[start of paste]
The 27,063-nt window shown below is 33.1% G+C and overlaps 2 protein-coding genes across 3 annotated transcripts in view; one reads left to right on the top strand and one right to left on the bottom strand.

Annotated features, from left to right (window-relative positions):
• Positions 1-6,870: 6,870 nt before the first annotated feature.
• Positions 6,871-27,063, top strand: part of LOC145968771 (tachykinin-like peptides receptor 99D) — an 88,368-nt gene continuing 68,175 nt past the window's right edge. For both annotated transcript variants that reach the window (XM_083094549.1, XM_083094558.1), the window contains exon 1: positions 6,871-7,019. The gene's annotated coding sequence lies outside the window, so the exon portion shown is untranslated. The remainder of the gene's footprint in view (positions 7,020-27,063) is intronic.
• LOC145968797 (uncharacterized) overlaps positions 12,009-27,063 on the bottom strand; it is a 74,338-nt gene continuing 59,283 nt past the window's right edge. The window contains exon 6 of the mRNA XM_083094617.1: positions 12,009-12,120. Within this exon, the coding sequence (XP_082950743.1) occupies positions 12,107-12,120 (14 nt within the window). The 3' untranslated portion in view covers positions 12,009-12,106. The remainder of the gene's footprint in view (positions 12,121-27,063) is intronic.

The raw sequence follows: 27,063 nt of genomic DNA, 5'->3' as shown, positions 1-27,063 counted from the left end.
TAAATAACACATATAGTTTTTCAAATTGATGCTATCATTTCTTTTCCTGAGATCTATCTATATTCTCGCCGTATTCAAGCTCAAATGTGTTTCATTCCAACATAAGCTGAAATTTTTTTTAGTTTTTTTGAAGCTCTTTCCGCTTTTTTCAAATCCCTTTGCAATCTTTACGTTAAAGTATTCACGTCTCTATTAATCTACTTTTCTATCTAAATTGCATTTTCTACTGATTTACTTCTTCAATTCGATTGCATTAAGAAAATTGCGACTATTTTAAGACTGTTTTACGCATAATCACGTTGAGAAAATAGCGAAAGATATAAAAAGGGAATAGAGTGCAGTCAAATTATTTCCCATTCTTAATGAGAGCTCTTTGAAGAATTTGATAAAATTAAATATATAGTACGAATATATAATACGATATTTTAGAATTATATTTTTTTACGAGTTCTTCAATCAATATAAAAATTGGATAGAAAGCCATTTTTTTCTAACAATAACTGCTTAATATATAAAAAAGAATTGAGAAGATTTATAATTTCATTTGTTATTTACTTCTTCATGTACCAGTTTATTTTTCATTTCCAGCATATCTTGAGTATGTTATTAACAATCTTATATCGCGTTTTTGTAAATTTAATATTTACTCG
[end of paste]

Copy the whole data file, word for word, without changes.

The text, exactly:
The 27,063-nt window shown below is 33.1% G+C and overlaps 2 protein-coding genes across 3 annotated transcripts in view; one reads left to right on the top strand and one right to left on the bottom strand.

Annotated features, from left to right (window-relative positions):
• Positions 1-6,870: 6,870 nt before the first annotated feature.
• Positions 6,871-27,063, top strand: part of LOC145968771 (tachykinin-like peptides receptor 99D) — an 88,368-nt gene continuing 68,175 nt past the window's right edge. For both annotated transcript variants that reach the window (XM_083094549.1, XM_083094558.1), the window contains exon 1: positions 6,871-7,019. The gene's annotated coding sequence lies outside the window, so the exon portion shown is untranslated. The remainder of the gene's footprint in view (positions 7,020-27,063) is intronic.
• LOC145968797 (uncharacterized) overlaps positions 12,009-27,063 on the bottom strand; it is a 74,338-nt gene continuing 59,283 nt past the window's right edge. The window contains exon 6 of the mRNA XM_083094617.1: positions 12,009-12,120. Within this exon, the coding sequence (XP_082950743.1) occupies positions 12,107-12,120 (14 nt within the window). The 3' untranslated portion in view covers positions 12,009-12,106. The remainder of the gene's footprint in view (positions 12,121-27,063) is intronic.

The raw sequence follows: 27,063 nt of genomic DNA, 5'->3' as shown, positions 1-27,063 counted from the left end.
TAAATAACACATATAGTTTTTCAAATTGATGCTATCATTTCTTTTCCTGAGATCTATCTATATTCTCGCCGTATTCAAGCTCAAATGTGTTTCATTCCAACATAAGCTGAAATTTTTTTTAGTTTTTTTGAAGCTCTTTCCGCTTTTTTCAAATCCCTTTGCAATCTTTACGTTAAAGTATTCACGTCTCTATTAATCTACTTTTCTATCTAAATTGCATTTTCTACTGATTTACTTCTTCAATTCGATTGCATTAAGAAAATTGCGACTATTTTAAGACTGTTTTACGCATAATCACGTTGAGAAAATAGCGAAAGATATAAAAAGGGAATAGAGTGCAGTCAAATTATTTCCCATTCTTAATGAGAGCTCTTTGAAGAATTTGATAAAATTAAATATATAGTACGAATATATAATACGATATTTTAGAATTATATTTTTTTACGAGTTCTTCAATCAATATAAAAATTGGATAGAAAGCCATTTTTTTCTAACAATAACTGCTTAATATATAAAAAAGAATTGAGAAGATTTATAATTTCATTTGTTATTTACTTCTTCATGTACCAGTTTATTTTTCATTTCCAGCATATCTTGAGTATGTTATTAACAATCTTATATCGCGTTTTTGTAAATTTAATATTTACTCG